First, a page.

Some friends have expressed concern about online and mobile banking, given recent reports about cyberspace shenanigans, including the “hijacking” of my Facebook page.
Robert McGarvey, writing for MainStreet on MSN Money, addresses some questions on the safety of using mobile banking applications (apps).
Among his most important recommendations to make mobile banking safer is for people to set up a four-digit PIN or personal identification number (some gadgets, I found out, let the user choose between a PIN and a password) that locks the phone or tablet when not in use. “Fail to do that, and anybody can pick up your device and start clicking away. Create a PIN and that is a big protection,” he writes.
McGarvey says the PIN can be created in the “Settings” folder. In iOS, which Apple uses, “setting a PIN also activates data encryption, which means that even if a thief were to find a way into the phone, he would be confronted with indecipherable gibberish.”
Data encryption requires a separate step for Android-powered devices, he says. “Under ‘Settings,’ click ‘Security and Screen Lock,’ then data encryption.
“Don’t even think about jailbreaking an iPhone or rooting an Android,” McGarvey says. While doing so lets the user break free of restrictions of iOS or Android on what apps may be downloaded—which might be fun—jailbreaking, he says, nullifies many built-in protections in iOS and Android.
McGarvey quotes Domingo Guerra, president of Appthority, an app risk management firm: “The bigger problem, especially on the Apple side: a jailbroken phone can download apps from anywhere, not just the Apple App Store, where security checks on uploaded apps are rigorous. Download from anywhere, and that ups the possibility of encountering a counterfeit app, and we are seeing more of those.”
McGarvey says, “For Android users, the advice is to download only from the official Google Play store or from Amazon’s Appstore where, say developers, inspections rival Apple’s in rigor.”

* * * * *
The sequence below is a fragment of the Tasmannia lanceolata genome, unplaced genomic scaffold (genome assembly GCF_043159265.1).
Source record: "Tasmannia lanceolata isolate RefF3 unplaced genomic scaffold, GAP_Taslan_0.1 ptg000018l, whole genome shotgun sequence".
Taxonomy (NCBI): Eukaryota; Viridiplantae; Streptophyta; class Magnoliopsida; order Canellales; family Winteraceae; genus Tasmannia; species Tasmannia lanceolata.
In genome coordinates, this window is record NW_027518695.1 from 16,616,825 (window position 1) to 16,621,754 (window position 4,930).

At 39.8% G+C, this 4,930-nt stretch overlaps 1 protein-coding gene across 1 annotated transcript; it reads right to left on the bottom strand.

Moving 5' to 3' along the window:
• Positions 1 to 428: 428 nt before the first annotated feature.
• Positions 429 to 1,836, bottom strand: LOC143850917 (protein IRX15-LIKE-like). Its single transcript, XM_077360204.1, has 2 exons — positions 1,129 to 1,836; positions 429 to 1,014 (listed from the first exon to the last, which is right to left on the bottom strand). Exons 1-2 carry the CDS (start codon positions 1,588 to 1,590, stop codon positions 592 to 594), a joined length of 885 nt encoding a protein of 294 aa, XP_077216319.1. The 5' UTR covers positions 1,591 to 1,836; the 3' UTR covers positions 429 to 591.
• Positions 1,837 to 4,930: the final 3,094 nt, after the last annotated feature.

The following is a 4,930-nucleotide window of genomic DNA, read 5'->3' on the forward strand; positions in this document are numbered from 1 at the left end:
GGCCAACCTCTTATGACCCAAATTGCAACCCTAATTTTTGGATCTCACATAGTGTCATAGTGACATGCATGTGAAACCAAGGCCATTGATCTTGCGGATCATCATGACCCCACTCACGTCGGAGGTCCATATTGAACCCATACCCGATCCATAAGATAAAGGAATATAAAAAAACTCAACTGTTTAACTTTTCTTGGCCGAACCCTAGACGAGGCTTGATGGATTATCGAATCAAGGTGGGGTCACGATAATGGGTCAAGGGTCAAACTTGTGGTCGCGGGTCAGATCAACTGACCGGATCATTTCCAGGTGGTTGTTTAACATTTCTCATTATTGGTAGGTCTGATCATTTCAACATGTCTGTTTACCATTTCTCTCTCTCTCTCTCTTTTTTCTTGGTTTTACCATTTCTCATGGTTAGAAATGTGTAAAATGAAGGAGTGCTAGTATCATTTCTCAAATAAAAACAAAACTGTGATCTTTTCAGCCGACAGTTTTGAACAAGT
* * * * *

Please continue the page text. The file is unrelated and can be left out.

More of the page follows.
In suggesting that people become more security conscious in using today’s smartphones and tablets, McGarvey says, “Mobile banking is the financial sector’s fastest-growing channel, with many experts predicting that this year it will eclipse online banking in volume.”
He stresses that, while banking apps may be a major convenience, they come with risks, hence the need to make sure sensitive data are secure.
“Praetorian, a security firm, said in its report that eight of 10 mobile banking apps contain security weaknesses. IOActive Labs Research claimed in its report that 90 percent of iOS financial services apps contain grievous flaws that put users at risk,” he says.
He says Dennis Fisher, security expert at Kaspersky Lab, which probes Internet vulnerabilities, suggests that consumers weigh convenience offered by banking apps against potential risks.
McGarvey adds that Terence Kam, founder of consulting firm eStrategyPro.com, has observed, “No matter how unsafe mobile banking apps are, they are still safer than banking through the web browser in your PC/Mac. Mobile devices’ operating systems are much more secure than PC/Mac operating systems because the latter is based on code design written decades ago, when security and connectivity were not issues. Mobile device OS are designed to make it extremely difficult to tinker (in Apple’s iOS, it is designed to make tinkering impossible), which means it is extremely difficult for malware to subvert the OS in order to steal information.”
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